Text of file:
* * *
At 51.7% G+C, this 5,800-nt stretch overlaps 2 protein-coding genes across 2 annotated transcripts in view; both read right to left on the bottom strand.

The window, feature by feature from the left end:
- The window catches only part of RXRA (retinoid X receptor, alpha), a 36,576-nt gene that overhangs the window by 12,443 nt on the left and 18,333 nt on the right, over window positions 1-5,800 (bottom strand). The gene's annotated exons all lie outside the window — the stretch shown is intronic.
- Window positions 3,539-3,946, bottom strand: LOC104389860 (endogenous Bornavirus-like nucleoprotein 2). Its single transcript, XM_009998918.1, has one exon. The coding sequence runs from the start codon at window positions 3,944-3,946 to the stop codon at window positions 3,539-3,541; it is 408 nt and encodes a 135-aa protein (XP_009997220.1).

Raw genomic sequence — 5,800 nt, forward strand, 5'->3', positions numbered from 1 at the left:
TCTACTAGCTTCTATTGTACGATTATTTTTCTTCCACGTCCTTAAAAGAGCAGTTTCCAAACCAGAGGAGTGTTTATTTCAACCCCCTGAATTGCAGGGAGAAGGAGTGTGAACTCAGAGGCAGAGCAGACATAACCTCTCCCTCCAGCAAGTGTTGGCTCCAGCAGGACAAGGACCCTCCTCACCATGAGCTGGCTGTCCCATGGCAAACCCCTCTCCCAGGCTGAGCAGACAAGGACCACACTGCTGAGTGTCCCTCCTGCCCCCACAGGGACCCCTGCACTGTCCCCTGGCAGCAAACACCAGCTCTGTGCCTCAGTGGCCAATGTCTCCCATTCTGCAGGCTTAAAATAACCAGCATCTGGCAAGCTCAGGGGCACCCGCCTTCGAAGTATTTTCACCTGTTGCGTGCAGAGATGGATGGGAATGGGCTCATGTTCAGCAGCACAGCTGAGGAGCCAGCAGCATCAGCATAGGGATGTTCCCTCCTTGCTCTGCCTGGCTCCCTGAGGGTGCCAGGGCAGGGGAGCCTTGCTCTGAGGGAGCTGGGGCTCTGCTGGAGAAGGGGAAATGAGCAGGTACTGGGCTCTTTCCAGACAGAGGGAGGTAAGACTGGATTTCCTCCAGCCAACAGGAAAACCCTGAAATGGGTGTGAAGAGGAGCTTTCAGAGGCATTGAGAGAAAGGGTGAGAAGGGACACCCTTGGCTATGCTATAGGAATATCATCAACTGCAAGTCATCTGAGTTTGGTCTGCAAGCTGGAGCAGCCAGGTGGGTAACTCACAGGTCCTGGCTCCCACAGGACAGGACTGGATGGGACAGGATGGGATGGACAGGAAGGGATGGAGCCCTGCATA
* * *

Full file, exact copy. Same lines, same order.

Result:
At 51.7% G+C, this 5,800-nt stretch overlaps 2 protein-coding genes across 2 annotated transcripts in view; both read right to left on the bottom strand.

The window, feature by feature from the left end:
- The window catches only part of RXRA (retinoid X receptor, alpha), a 36,576-nt gene that overhangs the window by 12,443 nt on the left and 18,333 nt on the right, over window positions 1-5,800 (bottom strand). The gene's annotated exons all lie outside the window — the stretch shown is intronic.
- Window positions 3,539-3,946, bottom strand: LOC104389860 (endogenous Bornavirus-like nucleoprotein 2). Its single transcript, XM_009998918.1, has one exon. The coding sequence runs from the start codon at window positions 3,944-3,946 to the stop codon at window positions 3,539-3,541; it is 408 nt and encodes a 135-aa protein (XP_009997220.1).

Raw genomic sequence — 5,800 nt, forward strand, 5'->3', positions numbered from 1 at the left:
TCTACTAGCTTCTATTGTACGATTATTTTTCTTCCACGTCCTTAAAAGAGCAGTTTCCAAACCAGAGGAGTGTTTATTTCAACCCCCTGAATTGCAGGGAGAAGGAGTGTGAACTCAGAGGCAGAGCAGACATAACCTCTCCCTCCAGCAAGTGTTGGCTCCAGCAGGACAAGGACCCTCCTCACCATGAGCTGGCTGTCCCATGGCAAACCCCTCTCCCAGGCTGAGCAGACAAGGACCACACTGCTGAGTGTCCCTCCTGCCCCCACAGGGACCCCTGCACTGTCCCCTGGCAGCAAACACCAGCTCTGTGCCTCAGTGGCCAATGTCTCCCATTCTGCAGGCTTAAAATAACCAGCATCTGGCAAGCTCAGGGGCACCCGCCTTCGAAGTATTTTCACCTGTTGCGTGCAGAGATGGATGGGAATGGGCTCATGTTCAGCAGCACAGCTGAGGAGCCAGCAGCATCAGCATAGGGATGTTCCCTCCTTGCTCTGCCTGGCTCCCTGAGGGTGCCAGGGCAGGGGAGCCTTGCTCTGAGGGAGCTGGGGCTCTGCTGGAGAAGGGGAAATGAGCAGGTACTGGGCTCTTTCCAGACAGAGGGAGGTAAGACTGGATTTCCTCCAGCCAACAGGAAAACCCTGAAATGGGTGTGAAGAGGAGCTTTCAGAGGCATTGAGAGAAAGGGTGAGAAGGGACACCCTTGGCTATGCTATAGGAATATCATCAACTGCAAGTCATCTGAGTTTGGTCTGCAAGCTGGAGCAGCCAGGTGGGTAACTCACAGGTCCTGGCTCCCACAGGACAGGACTGGATGGGACAGGATGGGATGGACAGGAAGGGATGGAGCCCTGCATA